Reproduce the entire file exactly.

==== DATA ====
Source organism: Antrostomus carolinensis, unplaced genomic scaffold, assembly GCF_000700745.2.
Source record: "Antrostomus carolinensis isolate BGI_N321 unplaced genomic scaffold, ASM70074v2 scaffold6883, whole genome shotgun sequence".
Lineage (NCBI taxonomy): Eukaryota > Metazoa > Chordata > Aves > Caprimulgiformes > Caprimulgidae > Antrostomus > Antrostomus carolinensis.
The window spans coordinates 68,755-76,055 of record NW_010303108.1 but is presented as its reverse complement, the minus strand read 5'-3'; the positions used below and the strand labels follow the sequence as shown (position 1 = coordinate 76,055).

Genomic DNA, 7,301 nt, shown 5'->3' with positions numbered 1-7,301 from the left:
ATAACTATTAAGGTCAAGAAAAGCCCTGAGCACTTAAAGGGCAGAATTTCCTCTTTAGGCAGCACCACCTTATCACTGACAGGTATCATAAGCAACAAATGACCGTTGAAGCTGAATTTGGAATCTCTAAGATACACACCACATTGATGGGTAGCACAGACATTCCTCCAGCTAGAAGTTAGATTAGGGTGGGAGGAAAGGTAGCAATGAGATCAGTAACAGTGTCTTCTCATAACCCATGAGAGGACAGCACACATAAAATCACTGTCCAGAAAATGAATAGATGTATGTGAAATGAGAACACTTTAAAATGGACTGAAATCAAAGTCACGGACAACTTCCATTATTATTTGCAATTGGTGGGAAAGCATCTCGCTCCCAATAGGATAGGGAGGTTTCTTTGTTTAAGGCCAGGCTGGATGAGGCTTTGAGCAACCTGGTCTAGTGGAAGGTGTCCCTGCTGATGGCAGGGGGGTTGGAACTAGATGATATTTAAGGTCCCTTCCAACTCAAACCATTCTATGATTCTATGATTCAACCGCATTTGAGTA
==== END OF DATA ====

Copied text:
Source organism: Antrostomus carolinensis, unplaced genomic scaffold, assembly GCF_000700745.2.
Source record: "Antrostomus carolinensis isolate BGI_N321 unplaced genomic scaffold, ASM70074v2 scaffold6883, whole genome shotgun sequence".
Lineage (NCBI taxonomy): Eukaryota > Metazoa > Chordata > Aves > Caprimulgiformes > Caprimulgidae > Antrostomus > Antrostomus carolinensis.
The window spans coordinates 68,755-76,055 of record NW_010303108.1 but is presented as its reverse complement, the minus strand read 5'-3'; the positions used below and the strand labels follow the sequence as shown (position 1 = coordinate 76,055).

Genomic DNA, 7,301 nt, shown 5'->3' with positions numbered 1-7,301 from the left:
ATAACTATTAAGGTCAAGAAAAGCCCTGAGCACTTAAAGGGCAGAATTTCCTCTTTAGGCAGCACCACCTTATCACTGACAGGTATCATAAGCAACAAATGACCGTTGAAGCTGAATTTGGAATCTCTAAGATACACACCACATTGATGGGTAGCACAGACATTCCTCCAGCTAGAAGTTAGATTAGGGTGGGAGGAAAGGTAGCAATGAGATCAGTAACAGTGTCTTCTCATAACCCATGAGAGGACAGCACACATAAAATCACTGTCCAGAAAATGAATAGATGTATGTGAAATGAGAACACTTTAAAATGGACTGAAATCAAAGTCACGGACAACTTCCATTATTATTTGCAATTGGTGGGAAAGCATCTCGCTCCCAATAGGATAGGGAGGTTTCTTTGTTTAAGGCCAGGCTGGATGAGGCTTTGAGCAACCTGGTCTAGTGGAAGGTGTCCCTGCTGATGGCAGGGGGGTTGGAACTAGATGATATTTAAGGTCCCTTCCAACTCAAACCATTCTATGATTCTATGATTCAACCGCATTTGAGTA